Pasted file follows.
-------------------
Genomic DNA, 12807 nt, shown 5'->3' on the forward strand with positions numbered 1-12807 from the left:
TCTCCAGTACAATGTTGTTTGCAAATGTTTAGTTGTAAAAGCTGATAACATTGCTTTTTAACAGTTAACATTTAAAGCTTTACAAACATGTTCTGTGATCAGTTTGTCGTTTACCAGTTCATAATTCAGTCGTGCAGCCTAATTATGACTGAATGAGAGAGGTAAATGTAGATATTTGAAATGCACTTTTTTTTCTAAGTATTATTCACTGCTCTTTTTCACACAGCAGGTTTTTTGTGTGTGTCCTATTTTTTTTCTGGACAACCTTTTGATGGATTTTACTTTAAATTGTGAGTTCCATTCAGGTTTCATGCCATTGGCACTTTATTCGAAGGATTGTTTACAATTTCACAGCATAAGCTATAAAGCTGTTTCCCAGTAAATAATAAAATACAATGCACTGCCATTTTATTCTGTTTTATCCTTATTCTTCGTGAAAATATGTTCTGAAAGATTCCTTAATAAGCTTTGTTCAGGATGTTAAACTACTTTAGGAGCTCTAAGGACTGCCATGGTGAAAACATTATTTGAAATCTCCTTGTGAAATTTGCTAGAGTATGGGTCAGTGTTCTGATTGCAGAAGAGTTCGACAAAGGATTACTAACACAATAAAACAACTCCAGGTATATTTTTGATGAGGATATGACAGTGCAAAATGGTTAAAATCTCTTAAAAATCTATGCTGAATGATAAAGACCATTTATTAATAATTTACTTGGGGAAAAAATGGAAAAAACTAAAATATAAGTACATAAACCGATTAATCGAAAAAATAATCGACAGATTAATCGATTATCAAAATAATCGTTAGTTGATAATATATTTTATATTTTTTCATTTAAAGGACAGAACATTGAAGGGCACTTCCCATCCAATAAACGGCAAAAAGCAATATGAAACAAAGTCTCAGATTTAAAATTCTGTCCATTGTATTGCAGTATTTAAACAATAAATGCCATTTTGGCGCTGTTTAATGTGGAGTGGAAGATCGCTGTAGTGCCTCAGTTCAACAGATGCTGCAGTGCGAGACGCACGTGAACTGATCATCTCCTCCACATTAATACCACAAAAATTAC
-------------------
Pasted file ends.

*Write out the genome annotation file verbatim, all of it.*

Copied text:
Genomic DNA, 12807 nt, shown 5'->3' on the forward strand with positions numbered 1-12807 from the left:
TCTCCAGTACAATGTTGTTTGCAAATGTTTAGTTGTAAAAGCTGATAACATTGCTTTTTAACAGTTAACATTTAAAGCTTTACAAACATGTTCTGTGATCAGTTTGTCGTTTACCAGTTCATAATTCAGTCGTGCAGCCTAATTATGACTGAATGAGAGAGGTAAATGTAGATATTTGAAATGCACTTTTTTTTCTAAGTATTATTCACTGCTCTTTTTCACACAGCAGGTTTTTTGTGTGTGTCCTATTTTTTTTCTGGACAACCTTTTGATGGATTTTACTTTAAATTGTGAGTTCCATTCAGGTTTCATGCCATTGGCACTTTATTCGAAGGATTGTTTACAATTTCACAGCATAAGCTATAAAGCTGTTTCCCAGTAAATAATAAAATACAATGCACTGCCATTTTATTCTGTTTTATCCTTATTCTTCGTGAAAATATGTTCTGAAAGATTCCTTAATAAGCTTTGTTCAGGATGTTAAACTACTTTAGGAGCTCTAAGGACTGCCATGGTGAAAACATTATTTGAAATCTCCTTGTGAAATTTGCTAGAGTATGGGTCAGTGTTCTGATTGCAGAAGAGTTCGACAAAGGATTACTAACACAATAAAACAACTCCAGGTATATTTTTGATGAGGATATGACAGTGCAAAATGGTTAAAATCTCTTAAAAATCTATGCTGAATGATAAAGACCATTTATTAATAATTTACTTGGGGAAAAAATGGAAAAAACTAAAATATAAGTACATAAACCGATTAATCGAAAAAATAATCGACAGATTAATCGATTATCAAAATAATCGTTAGTTGATAATATATTTTATATTTTTTCATTTAAAGGACAGAACATTGAAGGGCACTTCCCATCCAATAAACGGCAAAAAGCAATATGAAACAAAGTCTCAGATTTAAAATTCTGTCCATTGTATTGCAGTATTTAAACAATAAATGCCATTTTGGCGCTGTTTAATGTGGAGTGGAAGATCGCTGTAGTGCCTCAGTTCAACAGATGCTGCAGTGCGAGACGCACGTGAACTGATCATCTCCTCCACATTAATACCACAAAAATTAC